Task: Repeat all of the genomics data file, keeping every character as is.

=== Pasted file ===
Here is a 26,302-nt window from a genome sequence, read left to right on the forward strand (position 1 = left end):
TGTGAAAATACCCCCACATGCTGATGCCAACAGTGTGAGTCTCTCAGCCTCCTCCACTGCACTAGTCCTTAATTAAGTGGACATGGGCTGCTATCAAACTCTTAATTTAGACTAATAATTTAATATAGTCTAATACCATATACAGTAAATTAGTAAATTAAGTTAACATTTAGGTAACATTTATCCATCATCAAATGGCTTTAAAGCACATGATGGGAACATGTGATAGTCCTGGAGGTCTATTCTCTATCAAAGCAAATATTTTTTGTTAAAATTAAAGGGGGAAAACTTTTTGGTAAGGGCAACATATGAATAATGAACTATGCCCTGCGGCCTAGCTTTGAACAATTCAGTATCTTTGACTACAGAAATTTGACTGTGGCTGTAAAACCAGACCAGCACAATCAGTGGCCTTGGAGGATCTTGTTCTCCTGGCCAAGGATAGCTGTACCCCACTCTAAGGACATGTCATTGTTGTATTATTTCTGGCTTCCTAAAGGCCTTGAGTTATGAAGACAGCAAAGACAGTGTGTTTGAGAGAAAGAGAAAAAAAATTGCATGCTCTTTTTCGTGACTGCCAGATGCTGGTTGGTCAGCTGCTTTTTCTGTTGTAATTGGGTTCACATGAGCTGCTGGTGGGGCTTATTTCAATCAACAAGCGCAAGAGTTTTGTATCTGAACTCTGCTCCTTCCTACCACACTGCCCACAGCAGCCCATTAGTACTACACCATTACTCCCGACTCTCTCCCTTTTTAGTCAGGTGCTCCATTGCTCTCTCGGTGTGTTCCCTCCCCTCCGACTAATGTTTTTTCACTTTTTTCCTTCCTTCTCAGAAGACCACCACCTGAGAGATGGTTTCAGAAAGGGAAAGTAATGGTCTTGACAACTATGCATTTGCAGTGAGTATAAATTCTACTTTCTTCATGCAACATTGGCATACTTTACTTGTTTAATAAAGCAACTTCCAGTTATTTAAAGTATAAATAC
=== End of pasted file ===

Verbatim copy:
Here is a 26,302-nt window from a genome sequence, read left to right on the forward strand (position 1 = left end):
TGTGAAAATACCCCCACATGCTGATGCCAACAGTGTGAGTCTCTCAGCCTCCTCCACTGCACTAGTCCTTAATTAAGTGGACATGGGCTGCTATCAAACTCTTAATTTAGACTAATAATTTAATATAGTCTAATACCATATACAGTAAATTAGTAAATTAAGTTAACATTTAGGTAACATTTATCCATCATCAAATGGCTTTAAAGCACATGATGGGAACATGTGATAGTCCTGGAGGTCTATTCTCTATCAAAGCAAATATTTTTTGTTAAAATTAAAGGGGGAAAACTTTTTGGTAAGGGCAACATATGAATAATGAACTATGCCCTGCGGCCTAGCTTTGAACAATTCAGTATCTTTGACTACAGAAATTTGACTGTGGCTGTAAAACCAGACCAGCACAATCAGTGGCCTTGGAGGATCTTGTTCTCCTGGCCAAGGATAGCTGTACCCCACTCTAAGGACATGTCATTGTTGTATTATTTCTGGCTTCCTAAAGGCCTTGAGTTATGAAGACAGCAAAGACAGTGTGTTTGAGAGAAAGAGAAAAAAAATTGCATGCTCTTTTTCGTGACTGCCAGATGCTGGTTGGTCAGCTGCTTTTTCTGTTGTAATTGGGTTCACATGAGCTGCTGGTGGGGCTTATTTCAATCAACAAGCGCAAGAGTTTTGTATCTGAACTCTGCTCCTTCCTACCACACTGCCCACAGCAGCCCATTAGTACTACACCATTACTCCCGACTCTCTCCCTTTTTAGTCAGGTGCTCCATTGCTCTCTCGGTGTGTTCCCTCCCCTCCGACTAATGTTTTTTCACTTTTTTCCTTCCTTCTCAGAAGACCACCACCTGAGAGATGGTTTCAGAAAGGGAAAGTAATGGTCTTGACAACTATGCATTTGCAGTGAGTATAAATTCTACTTTCTTCATGCAACATTGGCATACTTTACTTGTTTAATAAAGCAACTTCCAGTTATTTAAAGTATAAATAC